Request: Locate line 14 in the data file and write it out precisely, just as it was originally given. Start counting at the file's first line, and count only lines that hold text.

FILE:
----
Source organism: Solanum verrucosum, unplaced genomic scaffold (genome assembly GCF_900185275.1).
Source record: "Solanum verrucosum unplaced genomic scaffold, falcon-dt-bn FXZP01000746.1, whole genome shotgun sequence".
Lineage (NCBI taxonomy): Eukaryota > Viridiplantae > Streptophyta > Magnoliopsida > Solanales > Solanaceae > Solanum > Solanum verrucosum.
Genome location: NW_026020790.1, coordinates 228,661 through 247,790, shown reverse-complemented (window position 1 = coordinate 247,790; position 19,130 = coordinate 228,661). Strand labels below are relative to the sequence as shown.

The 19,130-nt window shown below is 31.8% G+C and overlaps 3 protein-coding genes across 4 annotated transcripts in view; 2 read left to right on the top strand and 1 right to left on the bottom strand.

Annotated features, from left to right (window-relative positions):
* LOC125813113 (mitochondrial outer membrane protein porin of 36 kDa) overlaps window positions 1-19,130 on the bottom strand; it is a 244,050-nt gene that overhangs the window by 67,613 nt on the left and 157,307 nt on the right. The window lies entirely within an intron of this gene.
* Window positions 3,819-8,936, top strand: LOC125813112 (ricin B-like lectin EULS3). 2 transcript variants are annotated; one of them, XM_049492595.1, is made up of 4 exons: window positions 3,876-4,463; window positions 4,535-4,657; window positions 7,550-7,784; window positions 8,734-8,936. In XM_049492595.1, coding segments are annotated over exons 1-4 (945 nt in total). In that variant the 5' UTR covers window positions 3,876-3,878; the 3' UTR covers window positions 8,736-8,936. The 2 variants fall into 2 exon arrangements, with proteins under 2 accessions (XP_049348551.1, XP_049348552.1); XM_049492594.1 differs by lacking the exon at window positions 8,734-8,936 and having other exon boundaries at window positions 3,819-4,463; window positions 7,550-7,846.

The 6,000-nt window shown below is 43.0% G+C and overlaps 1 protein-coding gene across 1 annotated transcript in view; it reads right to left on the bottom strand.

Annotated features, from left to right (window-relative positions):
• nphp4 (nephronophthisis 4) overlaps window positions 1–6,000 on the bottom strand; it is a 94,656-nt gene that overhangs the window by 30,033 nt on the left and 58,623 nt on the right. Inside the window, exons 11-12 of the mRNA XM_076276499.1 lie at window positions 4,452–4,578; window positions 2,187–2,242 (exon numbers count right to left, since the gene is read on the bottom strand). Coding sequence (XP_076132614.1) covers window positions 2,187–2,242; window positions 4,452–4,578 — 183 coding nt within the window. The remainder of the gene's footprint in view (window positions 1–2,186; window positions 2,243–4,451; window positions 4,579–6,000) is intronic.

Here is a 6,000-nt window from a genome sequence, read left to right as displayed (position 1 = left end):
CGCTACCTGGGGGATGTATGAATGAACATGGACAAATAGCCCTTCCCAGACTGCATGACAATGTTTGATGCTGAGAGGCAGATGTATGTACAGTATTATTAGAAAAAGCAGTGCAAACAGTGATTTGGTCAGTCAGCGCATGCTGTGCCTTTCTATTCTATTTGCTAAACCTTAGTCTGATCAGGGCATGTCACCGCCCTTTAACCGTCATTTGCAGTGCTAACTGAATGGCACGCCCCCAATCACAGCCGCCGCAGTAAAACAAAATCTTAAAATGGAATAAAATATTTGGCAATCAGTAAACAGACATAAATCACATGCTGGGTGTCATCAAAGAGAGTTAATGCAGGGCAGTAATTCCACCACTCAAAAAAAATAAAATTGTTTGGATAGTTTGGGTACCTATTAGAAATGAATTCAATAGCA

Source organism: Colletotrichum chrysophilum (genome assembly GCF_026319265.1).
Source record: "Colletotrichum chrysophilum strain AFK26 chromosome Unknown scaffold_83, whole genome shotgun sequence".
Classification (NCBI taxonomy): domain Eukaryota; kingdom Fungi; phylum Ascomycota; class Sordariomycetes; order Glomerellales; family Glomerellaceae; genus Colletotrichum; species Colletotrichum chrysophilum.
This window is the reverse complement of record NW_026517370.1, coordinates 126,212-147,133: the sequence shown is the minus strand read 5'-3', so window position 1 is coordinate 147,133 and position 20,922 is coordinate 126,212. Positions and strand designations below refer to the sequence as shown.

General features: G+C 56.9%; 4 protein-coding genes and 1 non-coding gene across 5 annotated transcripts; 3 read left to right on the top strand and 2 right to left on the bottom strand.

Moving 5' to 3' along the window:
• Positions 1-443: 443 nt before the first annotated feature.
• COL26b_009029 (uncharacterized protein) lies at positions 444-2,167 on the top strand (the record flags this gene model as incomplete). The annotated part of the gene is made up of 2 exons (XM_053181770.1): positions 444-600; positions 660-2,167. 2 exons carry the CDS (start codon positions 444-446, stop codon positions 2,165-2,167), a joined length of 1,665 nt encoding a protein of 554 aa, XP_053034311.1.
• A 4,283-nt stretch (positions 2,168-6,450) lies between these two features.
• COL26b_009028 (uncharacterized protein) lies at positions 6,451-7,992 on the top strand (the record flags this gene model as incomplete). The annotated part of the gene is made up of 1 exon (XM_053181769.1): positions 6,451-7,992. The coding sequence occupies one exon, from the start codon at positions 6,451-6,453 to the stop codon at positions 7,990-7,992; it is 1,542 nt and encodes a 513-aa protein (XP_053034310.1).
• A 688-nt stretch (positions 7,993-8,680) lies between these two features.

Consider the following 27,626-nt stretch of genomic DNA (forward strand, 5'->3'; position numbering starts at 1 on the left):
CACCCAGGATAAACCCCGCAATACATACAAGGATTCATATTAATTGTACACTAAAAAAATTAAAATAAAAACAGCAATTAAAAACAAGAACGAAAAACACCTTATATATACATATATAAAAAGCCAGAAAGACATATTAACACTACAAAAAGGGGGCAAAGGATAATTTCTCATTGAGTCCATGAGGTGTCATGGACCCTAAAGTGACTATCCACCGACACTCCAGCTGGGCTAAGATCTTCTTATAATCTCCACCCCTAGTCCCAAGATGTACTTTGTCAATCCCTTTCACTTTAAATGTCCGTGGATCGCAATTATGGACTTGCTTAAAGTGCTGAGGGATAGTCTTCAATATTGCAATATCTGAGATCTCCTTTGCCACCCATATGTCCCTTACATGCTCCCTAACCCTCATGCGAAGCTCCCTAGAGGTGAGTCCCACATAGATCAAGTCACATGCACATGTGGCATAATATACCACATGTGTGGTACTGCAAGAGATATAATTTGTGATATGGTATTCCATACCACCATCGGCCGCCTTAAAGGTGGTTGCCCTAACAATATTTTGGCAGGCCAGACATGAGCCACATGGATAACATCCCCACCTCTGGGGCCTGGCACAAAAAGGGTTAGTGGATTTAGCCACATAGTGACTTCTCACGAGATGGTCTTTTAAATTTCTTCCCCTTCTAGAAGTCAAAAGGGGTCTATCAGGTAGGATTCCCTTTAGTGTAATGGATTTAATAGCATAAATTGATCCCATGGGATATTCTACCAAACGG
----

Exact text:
Source organism: Colletotrichum chrysophilum (genome assembly GCF_026319265.1).